Elected ARSA: 20 March 1940 

Elected RSA: 2 December 1947 

William George Gillies, born in Haddington in 1898, died in tranquility at his luncheon table on Sunday, 15th April 1973. By this sudden death Scotland has lost one of her most distinguished artists. His painting stands out in any contemporary environment—his idiom was very personal and always unmistakably Scottish.


After a spell as a brilliant student at the Edinburgh College of Art, interrupted from 1917 to 1919 by military service, he was awarded a travelling scholar- ship which enabled him to study some time in Paris and later travel in Italy before he settled for good in his native country. Having been a member of the 1922 Group and, in 1932, one of the “Society of Kight’’—a rare distinction—he entered the brotherhood of this Academy when he was elected A.R.S.A. in 1940, becoming an Academician seven years later.


He was awarded the C.B.E. in 1957 for services to Art in Scotland and elected as an Associate of the Royal Academy in 1964. The accolade of knighthood was bestowed on William Gillies in 1970. In 1971 he was made a Royal Academician. There was something birdlike about him: his tempo was faster than normal and while most people walked Bill Gillies ran—effortless in all is many activities and in conversation he often anticipated what was going to be said to him.


In short, he used time to the full, being a pro- lifie painter who managed also to be an inspiring teacher. At the Edinburgh College of Art his first junior appointment in 1925 led to his becoming the Head of the School of Drawing and Painting. Those who heard the cheers of his students when he rose on Graduation Day to read the names of his graduates witnessed an unforgettable testimonial of affection.


As a climax to his career as a teacher he became the Principal of the College, an appointment he enjoyed from 1961 to 1966, during which years there were many important developments, including the building of the new School of Architecture.


To his distinctions must also be added the compliments paid to this man when, in 1966, he became a Fellow of the Educational Institute of Scotland and the Edinburgh University capped him ‘“‘Hon. D.Litt.”’. To most people these activities and commitments would have been more than enough, but however onerous they were it seemed to make little or no difference to the large quantity and splendid quality of Gillies’s work as a painter—it has been estimated that he completed well over 2,000 works.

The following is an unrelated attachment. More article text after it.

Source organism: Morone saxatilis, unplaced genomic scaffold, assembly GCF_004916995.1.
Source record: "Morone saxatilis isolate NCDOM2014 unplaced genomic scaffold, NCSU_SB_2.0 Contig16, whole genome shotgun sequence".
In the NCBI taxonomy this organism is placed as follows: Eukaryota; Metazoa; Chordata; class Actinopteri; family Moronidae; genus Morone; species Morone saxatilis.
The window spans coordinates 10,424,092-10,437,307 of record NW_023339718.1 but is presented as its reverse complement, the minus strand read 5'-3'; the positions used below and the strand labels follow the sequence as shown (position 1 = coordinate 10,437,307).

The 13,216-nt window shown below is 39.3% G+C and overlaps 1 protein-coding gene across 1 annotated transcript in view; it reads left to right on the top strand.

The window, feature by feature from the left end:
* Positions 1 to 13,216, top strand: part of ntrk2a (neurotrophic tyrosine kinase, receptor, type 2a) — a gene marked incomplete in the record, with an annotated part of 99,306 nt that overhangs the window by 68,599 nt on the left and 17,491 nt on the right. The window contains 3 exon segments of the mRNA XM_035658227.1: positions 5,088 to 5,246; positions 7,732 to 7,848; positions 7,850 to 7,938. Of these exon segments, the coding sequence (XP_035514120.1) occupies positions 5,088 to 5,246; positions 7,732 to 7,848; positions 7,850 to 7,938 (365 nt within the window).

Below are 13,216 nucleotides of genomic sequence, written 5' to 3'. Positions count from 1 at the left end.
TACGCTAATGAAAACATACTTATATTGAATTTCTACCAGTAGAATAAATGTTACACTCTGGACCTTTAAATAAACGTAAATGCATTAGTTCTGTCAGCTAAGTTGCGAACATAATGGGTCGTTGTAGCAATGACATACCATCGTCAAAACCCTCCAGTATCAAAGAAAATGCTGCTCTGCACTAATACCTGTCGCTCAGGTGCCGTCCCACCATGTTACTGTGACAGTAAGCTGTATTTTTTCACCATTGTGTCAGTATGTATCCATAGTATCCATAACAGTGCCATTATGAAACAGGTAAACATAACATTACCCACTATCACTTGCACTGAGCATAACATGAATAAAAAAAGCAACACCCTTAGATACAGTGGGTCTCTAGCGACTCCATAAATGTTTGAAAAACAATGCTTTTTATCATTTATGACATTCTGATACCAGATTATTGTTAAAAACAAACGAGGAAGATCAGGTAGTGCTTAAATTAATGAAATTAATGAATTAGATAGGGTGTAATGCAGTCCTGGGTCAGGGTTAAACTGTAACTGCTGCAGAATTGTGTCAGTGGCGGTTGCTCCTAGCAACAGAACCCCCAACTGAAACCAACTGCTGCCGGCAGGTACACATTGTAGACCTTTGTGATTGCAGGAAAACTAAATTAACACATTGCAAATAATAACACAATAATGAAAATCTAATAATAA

He was an exciting colourist and his paintings were full of light and poetry. Dedicated as he was to the gravity of his work which ever contained an original quality of Scottish character, Bill Gillies, an inveterate maker of wines and jam, regarded life with an air of detached amusement.


To name but some of the public and private collections in Scotland in which his work is represented, mention can be made of Aberdeen, Dundee, Edinburgh and Glasgow along with the Scottish Arts Council. His pictures also grace National Galleries as far flung as the Tate in London, Ottowa and Peru. When the Scottish Arts Council gave him his major retrospective exhibition it attracted over 30,000 visitors.


His modest, characteristic opinion of the verdict that posterity might grant him was given in his own words replying to a friendly banter shortly before his unexpected and sudden death, “More than likely— och yes, Gillies—a pretty competent minor Scottish Artist”’. Broadly speaking, it could be said that there are two kinds of painters. Those who find their inspiration abroad and those who can only blossom in their native soil, Gillies being a perfect example of the latter.


He found all the material he wanted in Scotland—Highland landscape and Lowland townscape, in Fife and the Lothians, in little seaports and bare hillsides, especially in the charming village of Temple where he lived and died. If he was an important member of the Royal Scottish Academy, our Academy was also all important to him.


The final proof, the vindication of the regard this simple man, who remained unmarried throughout his life, had for the Academy lies in the contents of his will. With the exception of one or two minor bequests, his entire and not unsizeable Estate has been left to the Royal Scottish Academy “‘to establish a Fund, the income from which shall be devoted to such educational and/or charitable purposes as the President and Council of the Academy shall decide”’.


It would be a mistake to say that Gillies, the master of the Scottish scene, was indifferent to the many contemporary trends of art—it would be more true to say that he had something so fundamental, so pressing to say that he was not sidetracked by the passing fashions and whims of the day and his art will endure when a great deal that is fashionable will have long since been forgotten. This dear man, who will be deeply missed by all who knew him, occupied a unique place in Scottish art. 


RSA Obituary by William MacTaggart. Transcribed from the 1973 RSA Annual Report